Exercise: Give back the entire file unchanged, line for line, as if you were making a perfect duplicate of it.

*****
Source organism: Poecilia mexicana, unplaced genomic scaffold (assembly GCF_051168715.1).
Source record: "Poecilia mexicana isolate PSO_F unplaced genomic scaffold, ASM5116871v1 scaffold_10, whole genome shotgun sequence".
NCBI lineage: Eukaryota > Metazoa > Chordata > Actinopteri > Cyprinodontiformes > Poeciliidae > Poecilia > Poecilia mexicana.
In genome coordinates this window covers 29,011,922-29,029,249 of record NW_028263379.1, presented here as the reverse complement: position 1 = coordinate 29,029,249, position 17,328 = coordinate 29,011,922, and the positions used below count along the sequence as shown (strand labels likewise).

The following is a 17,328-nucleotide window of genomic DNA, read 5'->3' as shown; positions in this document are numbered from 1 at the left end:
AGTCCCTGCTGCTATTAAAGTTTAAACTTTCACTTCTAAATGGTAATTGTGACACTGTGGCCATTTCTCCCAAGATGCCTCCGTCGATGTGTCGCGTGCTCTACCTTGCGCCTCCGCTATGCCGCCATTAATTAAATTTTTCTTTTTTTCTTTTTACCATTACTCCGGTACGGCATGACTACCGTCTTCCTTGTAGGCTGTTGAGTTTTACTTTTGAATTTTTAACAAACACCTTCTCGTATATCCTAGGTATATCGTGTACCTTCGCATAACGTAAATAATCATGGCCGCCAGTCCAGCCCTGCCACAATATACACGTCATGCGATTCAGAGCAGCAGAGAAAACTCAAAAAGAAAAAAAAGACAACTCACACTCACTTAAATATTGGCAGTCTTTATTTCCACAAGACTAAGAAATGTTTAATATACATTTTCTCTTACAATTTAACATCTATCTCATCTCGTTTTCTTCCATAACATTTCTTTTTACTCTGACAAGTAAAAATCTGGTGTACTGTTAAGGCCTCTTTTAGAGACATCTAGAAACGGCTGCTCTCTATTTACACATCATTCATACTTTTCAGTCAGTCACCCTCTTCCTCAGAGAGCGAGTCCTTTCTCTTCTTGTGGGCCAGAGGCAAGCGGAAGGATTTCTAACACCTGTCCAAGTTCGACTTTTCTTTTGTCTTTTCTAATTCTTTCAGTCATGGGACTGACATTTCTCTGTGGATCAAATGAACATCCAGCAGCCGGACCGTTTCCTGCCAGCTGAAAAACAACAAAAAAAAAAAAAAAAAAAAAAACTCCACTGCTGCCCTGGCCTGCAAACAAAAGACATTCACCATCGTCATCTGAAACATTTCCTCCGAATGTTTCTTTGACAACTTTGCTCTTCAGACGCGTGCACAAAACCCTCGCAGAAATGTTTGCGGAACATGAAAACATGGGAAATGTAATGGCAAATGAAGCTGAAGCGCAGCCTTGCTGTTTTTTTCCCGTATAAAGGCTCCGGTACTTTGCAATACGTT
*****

Source organism: Poecilia mexicana, unplaced genomic scaffold (assembly GCF_051168715.1).
Source record: "Poecilia mexicana isolate PSO_F unplaced genomic scaffold, ASM5116871v1 scaffold_10, whole genome shotgun sequence".
NCBI lineage: Eukaryota > Metazoa > Chordata > Actinopteri > Cyprinodontiformes > Poeciliidae > Poecilia > Poecilia mexicana.
In genome coordinates this window covers 29,011,922-29,029,249 of record NW_028263379.1, presented here as the reverse complement: position 1 = coordinate 29,029,249, position 17,328 = coordinate 29,011,922, and the positions used below count along the sequence as shown (strand labels likewise).

The following is a 17,328-nucleotide window of genomic DNA, read 5'->3' as shown; positions in this document are numbered from 1 at the left end:
AGTCCCTGCTGCTATTAAAGTTTAAACTTTCACTTCTAAATGGTAATTGTGACACTGTGGCCATTTCTCCCAAGATGCCTCCGTCGATGTGTCGCGTGCTCTACCTTGCGCCTCCGCTATGCCGCCATTAATTAAATTTTTCTTTTTTTCTTTTTACCATTACTCCGGTACGGCATGACTACCGTCTTCCTTGTAGGCTGTTGAGTTTTACTTTTGAATTTTTAACAAACACCTTCTCGTATATCCTAGGTATATCGTGTACCTTCGCATAACGTAAATAATCATGGCCGCCAGTCCAGCCCTGCCACAATATACACGTCATGCGATTCAGAGCAGCAGAGAAAACTCAAAAAGAAAAAAAAGACAACTCACACTCACTTAAATATTGGCAGTCTTTATTTCCACAAGACTAAGAAATGTTTAATATACATTTTCTCTTACAATTTAACATCTATCTCATCTCGTTTTCTTCCATAACATTTCTTTTTACTCTGACAAGTAAAAATCTGGTGTACTGTTAAGGCCTCTTTTAGAGACATCTAGAAACGGCTGCTCTCTATTTACACATCATTCATACTTTTCAGTCAGTCACCCTCTTCCTCAGAGAGCGAGTCCTTTCTCTTCTTGTGGGCCAGAGGCAAGCGGAAGGATTTCTAACACCTGTCCAAGTTCGACTTTTCTTTTGTCTTTTCTAATTCTTTCAGTCATGGGACTGACATTTCTCTGTGGATCAAATGAACATCCAGCAGCCGGACCGTTTCCTGCCAGCTGAAAAACAACAAAAAAAAAAAAAAAAAAAAAAACTCCACTGCTGCCCTGGCCTGCAAACAAAAGACATTCACCATCGTCATCTGAAACATTTCCTCCGAATGTTTCTTTGACAACTTTGCTCTTCAGACGCGTGCACAAAACCCTCGCAGAAATGTTTGCGGAACATGAAAACATGGGAAATGTAATGGCAAATGAAGCTGAAGCGCAGCCTTGCTGTTTTTTTCCCGTATAAAGGCTCCGGTACTTTGCAATACGTT